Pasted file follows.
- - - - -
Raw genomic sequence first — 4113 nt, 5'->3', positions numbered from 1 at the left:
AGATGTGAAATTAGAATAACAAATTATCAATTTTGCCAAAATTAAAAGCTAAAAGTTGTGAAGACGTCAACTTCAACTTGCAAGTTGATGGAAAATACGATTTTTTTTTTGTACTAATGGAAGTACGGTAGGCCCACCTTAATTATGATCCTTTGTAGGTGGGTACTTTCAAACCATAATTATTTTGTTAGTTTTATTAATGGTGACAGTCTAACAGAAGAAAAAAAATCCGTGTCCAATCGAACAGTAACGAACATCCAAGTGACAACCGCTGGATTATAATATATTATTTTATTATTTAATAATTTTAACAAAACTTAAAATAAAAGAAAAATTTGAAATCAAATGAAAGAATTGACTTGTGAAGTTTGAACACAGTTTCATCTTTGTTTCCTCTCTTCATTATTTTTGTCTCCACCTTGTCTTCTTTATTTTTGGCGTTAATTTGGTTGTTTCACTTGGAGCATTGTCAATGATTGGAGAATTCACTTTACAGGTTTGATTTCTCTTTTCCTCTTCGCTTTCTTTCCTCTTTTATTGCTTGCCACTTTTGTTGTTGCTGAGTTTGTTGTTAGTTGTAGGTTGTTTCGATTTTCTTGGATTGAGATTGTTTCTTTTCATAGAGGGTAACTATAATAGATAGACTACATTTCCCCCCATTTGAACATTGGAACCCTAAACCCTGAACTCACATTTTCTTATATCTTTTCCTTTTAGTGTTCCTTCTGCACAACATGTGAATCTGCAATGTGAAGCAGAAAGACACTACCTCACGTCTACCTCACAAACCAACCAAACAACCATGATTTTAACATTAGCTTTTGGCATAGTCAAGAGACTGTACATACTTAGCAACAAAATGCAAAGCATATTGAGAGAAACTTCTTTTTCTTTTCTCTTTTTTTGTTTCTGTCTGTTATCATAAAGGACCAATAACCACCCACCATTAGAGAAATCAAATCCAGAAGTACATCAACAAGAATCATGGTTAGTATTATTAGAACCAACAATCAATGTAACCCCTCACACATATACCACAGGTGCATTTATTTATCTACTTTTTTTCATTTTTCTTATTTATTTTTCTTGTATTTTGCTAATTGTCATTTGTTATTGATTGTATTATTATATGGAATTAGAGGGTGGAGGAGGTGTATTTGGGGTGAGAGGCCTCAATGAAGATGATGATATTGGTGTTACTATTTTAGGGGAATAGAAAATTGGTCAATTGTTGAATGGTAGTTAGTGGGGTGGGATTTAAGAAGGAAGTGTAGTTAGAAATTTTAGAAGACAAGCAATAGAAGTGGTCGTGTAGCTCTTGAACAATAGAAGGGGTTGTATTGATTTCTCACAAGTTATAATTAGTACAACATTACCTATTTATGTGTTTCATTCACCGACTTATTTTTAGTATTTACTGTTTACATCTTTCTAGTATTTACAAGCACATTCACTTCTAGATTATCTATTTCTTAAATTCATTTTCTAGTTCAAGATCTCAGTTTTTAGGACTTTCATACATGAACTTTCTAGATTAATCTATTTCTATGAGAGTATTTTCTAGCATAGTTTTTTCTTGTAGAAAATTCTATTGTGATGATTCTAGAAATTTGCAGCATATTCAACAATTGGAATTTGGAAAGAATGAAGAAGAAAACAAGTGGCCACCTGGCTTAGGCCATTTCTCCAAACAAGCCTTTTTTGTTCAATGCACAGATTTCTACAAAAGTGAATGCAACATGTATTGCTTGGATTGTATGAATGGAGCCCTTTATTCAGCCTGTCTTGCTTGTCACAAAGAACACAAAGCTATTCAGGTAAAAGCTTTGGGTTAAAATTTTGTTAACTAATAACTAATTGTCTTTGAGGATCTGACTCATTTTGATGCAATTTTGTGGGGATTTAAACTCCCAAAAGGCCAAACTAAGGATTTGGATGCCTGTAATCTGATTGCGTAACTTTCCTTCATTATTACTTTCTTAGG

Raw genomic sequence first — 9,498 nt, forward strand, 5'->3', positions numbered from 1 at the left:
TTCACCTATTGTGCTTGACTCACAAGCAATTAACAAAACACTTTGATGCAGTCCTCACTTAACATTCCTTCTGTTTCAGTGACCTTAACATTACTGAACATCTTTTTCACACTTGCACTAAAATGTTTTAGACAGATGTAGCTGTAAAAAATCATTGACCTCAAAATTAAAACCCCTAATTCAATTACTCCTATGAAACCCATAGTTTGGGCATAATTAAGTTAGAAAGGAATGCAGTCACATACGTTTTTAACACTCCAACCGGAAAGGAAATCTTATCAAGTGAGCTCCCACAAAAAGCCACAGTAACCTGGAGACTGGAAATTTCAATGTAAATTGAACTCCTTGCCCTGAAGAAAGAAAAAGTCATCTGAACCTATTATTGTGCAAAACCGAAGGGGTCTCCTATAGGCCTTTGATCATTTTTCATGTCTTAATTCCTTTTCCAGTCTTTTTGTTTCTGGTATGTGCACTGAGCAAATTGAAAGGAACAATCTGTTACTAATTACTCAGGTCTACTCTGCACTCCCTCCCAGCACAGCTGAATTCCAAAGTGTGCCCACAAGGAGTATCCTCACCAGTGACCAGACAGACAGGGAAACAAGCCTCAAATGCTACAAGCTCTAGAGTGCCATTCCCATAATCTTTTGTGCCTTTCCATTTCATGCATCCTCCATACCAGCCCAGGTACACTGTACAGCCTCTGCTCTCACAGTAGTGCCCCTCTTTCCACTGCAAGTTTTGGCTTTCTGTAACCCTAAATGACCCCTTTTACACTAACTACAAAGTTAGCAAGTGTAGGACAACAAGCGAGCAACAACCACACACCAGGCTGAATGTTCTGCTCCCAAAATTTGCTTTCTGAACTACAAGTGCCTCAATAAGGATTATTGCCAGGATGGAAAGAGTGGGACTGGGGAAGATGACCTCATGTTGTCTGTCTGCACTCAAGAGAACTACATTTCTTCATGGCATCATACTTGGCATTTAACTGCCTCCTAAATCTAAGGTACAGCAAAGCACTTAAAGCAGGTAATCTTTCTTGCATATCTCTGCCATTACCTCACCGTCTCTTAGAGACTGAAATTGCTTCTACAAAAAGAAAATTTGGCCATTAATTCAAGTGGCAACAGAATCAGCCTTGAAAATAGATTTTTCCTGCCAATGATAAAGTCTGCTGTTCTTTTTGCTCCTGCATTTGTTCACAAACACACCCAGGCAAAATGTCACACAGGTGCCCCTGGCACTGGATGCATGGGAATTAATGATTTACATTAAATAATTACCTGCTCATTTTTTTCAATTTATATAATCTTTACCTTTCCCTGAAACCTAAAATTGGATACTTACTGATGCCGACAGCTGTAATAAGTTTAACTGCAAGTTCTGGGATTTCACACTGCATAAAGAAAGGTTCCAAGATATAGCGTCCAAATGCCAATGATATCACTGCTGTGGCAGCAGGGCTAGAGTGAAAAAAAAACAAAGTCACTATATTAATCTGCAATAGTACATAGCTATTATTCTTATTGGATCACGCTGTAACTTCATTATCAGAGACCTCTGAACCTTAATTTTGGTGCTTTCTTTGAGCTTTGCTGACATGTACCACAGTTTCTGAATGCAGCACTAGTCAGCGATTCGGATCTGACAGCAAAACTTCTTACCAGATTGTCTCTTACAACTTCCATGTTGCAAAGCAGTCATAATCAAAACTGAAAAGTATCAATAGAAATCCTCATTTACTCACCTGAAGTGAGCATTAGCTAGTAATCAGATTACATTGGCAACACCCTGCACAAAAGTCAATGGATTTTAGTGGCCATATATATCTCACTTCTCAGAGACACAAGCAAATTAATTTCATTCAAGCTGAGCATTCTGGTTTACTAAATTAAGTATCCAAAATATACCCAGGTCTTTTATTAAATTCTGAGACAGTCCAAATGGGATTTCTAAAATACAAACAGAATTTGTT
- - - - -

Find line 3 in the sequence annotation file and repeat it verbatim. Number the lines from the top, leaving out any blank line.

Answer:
Raw genomic sequence first — 9,498 nt, forward strand, 5'->3', positions numbered from 1 at the left: